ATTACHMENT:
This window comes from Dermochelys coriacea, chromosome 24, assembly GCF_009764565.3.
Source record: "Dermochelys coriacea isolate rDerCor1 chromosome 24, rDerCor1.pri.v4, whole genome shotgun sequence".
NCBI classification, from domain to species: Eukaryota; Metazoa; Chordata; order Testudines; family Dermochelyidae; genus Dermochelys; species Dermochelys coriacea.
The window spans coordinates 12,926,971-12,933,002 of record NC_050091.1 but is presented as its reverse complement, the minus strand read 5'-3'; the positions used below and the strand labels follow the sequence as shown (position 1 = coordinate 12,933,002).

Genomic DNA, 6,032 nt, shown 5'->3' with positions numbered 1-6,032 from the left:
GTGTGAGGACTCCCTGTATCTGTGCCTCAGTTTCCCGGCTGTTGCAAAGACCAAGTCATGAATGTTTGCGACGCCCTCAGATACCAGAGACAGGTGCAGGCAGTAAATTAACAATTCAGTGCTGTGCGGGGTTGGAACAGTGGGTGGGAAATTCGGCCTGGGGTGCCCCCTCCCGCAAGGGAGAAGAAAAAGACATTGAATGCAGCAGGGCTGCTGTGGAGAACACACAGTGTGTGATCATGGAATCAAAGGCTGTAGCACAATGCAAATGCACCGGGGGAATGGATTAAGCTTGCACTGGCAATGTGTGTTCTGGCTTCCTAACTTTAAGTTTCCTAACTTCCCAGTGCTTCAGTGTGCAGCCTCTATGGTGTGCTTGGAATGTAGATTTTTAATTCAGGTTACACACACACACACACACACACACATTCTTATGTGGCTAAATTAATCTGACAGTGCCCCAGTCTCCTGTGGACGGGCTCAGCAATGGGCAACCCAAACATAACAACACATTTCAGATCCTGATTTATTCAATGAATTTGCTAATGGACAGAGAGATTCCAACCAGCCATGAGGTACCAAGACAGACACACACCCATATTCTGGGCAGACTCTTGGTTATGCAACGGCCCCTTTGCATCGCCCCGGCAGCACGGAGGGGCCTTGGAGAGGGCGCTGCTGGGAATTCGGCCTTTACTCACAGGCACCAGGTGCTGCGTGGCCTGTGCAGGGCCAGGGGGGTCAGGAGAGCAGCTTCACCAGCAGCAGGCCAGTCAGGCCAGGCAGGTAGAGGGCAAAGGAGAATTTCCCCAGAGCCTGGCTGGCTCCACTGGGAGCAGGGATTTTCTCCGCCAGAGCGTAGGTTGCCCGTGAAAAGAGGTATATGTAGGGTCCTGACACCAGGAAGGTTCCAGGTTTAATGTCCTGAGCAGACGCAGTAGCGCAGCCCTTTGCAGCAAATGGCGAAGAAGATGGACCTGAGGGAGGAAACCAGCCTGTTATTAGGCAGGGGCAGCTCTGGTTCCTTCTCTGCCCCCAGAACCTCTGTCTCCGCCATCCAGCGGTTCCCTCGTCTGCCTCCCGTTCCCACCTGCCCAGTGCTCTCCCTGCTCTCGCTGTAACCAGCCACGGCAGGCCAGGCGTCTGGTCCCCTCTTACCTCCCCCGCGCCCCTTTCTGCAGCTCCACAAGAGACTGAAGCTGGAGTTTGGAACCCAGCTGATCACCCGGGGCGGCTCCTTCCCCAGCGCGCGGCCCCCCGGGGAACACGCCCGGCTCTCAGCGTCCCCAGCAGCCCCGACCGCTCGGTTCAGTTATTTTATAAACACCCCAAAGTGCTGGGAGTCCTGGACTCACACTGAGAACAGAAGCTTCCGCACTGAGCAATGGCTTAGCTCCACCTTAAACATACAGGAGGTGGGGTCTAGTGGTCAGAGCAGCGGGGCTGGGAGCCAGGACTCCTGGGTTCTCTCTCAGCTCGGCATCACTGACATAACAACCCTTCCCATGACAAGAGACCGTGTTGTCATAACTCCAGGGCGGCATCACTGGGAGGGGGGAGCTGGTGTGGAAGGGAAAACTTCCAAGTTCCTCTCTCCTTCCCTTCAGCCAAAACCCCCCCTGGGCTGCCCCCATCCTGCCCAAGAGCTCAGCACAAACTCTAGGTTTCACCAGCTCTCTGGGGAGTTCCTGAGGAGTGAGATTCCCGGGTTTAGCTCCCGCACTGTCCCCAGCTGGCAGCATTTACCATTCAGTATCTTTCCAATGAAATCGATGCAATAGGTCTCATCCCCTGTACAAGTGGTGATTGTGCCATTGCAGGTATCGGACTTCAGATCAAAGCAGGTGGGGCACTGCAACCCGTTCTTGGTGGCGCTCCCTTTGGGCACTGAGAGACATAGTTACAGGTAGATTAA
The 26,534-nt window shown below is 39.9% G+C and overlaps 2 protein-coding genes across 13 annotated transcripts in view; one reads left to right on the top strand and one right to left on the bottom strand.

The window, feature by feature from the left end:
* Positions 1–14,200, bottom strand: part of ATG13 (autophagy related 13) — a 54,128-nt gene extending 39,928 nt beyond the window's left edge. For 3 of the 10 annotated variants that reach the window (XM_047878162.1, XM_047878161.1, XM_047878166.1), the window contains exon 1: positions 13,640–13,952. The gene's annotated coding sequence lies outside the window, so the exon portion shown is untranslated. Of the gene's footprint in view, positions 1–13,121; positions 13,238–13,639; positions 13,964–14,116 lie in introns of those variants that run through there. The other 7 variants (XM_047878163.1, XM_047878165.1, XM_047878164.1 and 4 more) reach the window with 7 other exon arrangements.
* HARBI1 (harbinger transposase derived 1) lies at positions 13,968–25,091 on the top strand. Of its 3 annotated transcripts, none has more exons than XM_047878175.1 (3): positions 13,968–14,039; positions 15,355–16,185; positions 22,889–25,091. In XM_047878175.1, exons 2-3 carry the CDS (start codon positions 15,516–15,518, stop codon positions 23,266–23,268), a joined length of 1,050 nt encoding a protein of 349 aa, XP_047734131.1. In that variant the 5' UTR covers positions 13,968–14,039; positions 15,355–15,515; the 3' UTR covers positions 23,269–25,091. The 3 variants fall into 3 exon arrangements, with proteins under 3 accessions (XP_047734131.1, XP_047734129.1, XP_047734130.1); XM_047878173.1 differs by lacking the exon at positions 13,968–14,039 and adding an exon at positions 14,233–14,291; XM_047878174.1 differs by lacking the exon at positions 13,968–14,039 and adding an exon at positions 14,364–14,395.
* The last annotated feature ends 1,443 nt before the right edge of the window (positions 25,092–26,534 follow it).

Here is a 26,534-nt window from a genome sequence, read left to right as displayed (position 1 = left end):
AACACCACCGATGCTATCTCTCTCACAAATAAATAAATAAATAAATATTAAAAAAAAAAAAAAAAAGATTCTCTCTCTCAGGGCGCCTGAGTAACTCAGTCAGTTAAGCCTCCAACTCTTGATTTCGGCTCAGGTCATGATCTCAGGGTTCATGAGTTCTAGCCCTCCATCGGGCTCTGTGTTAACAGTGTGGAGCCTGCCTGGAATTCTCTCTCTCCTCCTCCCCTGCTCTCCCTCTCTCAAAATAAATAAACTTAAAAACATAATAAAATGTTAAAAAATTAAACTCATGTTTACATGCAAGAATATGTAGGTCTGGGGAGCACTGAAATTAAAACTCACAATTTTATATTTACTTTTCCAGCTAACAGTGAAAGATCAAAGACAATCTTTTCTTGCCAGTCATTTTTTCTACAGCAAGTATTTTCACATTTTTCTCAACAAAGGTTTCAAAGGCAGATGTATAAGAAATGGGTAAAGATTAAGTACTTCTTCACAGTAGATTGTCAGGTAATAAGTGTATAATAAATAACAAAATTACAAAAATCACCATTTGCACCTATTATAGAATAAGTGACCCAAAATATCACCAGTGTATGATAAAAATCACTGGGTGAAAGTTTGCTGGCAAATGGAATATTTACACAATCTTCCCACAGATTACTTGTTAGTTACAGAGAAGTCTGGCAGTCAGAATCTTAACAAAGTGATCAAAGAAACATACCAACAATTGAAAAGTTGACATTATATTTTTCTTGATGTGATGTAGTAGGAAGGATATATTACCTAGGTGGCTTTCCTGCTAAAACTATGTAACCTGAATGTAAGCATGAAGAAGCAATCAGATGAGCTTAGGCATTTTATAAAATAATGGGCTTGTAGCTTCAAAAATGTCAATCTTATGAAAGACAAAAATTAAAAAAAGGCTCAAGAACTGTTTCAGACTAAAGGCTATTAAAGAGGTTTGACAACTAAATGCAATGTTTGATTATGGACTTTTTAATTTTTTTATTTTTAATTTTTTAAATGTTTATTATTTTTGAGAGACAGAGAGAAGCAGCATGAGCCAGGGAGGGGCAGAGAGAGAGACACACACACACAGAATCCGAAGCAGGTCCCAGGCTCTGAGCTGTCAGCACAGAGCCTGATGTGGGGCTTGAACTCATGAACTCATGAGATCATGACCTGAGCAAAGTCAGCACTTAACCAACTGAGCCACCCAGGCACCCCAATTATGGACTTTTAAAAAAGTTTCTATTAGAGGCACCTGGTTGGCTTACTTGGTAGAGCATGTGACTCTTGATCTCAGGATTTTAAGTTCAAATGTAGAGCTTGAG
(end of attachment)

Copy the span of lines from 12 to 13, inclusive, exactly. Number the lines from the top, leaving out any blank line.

Here is a 26,534-nt window from a genome sequence, read left to right as displayed (position 1 = left end):
AACACCACCGATGCTATCTCTCTCACAAATAAATAAATAAATAAATATTAAAAAAAAAAAAAAAAAGATTCTCTCTCTCAGGGCGCCTGAGTAACTCAGTCAGTTAAGCCTCCAACTCTTGATTTCGGCTCAGGTCATGATCTCAGGGTTCATGAGTTCTAGCCCTCCATCGGGCTCTGTGTTAACAGTGTGGAGCCTGCCTGGAATTCTCTCTCTCCTCCTCCCCTGCTCTCCCTCTCTCAAAATAAATAAACTTAAAAACATAATAAAATGTTAAAAAATTAAACTCATGTTTACATGCAAGAATATGTAGGTCTGGGGAGCACTGAAATTAAAACTCACAATTTTATATTTACTTTTCCAGCTAACAGTGAAAGATCAAAGACAATCTTTTCTTGCCAGTCATTTTTTCTACAGCAAGTATTTTCACATTTTTCTCAACAAAGGTTTCAAAGGCAGATGTATAAGAAATGGGTAAAGATTAAGTACTTCTTCACAGTAGATTGTCAGGTAATAAGTGTATAATAAATAACAAAATTACAAAAATCACCATTTGCACCTATTATAGAATAAGTGACCCAAAATATCACCAGTGTATGATAAAAATCACTGGGTGAAAGTTTGCTGGCAAATGGAATATTTACACAATCTTCCCACAGATTACTTGTTAGTTACAGAGAAGTCTGGCAGTCAGAATCTTAACAAAGTGATCAAAGAAACATACCAACAATTGAAAAGTTGACATTATATTTTTCTTGATGTGATGTAGTAGGAAGGATATATTACCTAGGTGGCTTTCCTGCTAAAACTATGTAACCTGAATGTAAGCATGAAGAAGCAATCAGATGAGCTTAGGCATTTTATAAAATAATGGGCTTGTAGCTTCAAAAATGTCAATCTTATGAAAGACAAAAATTAAAAAAAGGCTCAAGAACTGTTTCAGACTAAAGGCTATTAAAGAGGTTTGACAACTAAATGCAATGTTTGATTATGGACTTTTTAATTTTTTTATTTTTAATTTTTTAAATGTTTATTATTTTTGAGAGACAGAGAGAAGCAGCATGAGCCAGGGAGGGGCAGAGAGAGAGACACACACACACAGAATCCGAAGCAGGTCCCAGGCTCTGAGCTGTCAGCACAGAGCCTGATGTGGGGCTTGAACTCATGAACTCATGAGATCATGACCTGAGCAAAGTCAGCACTTAACCAACTGAGCCACCCAGGCACCCCAATTATGGACTTTTAAAAAAGTTTCTATTAGAGGCACCTGGTTGGCTTACTTGGTAGAGCATGTGACTCTTGATCTCAGGATTTTAAGTTCAAATGTAGAGCTTGAG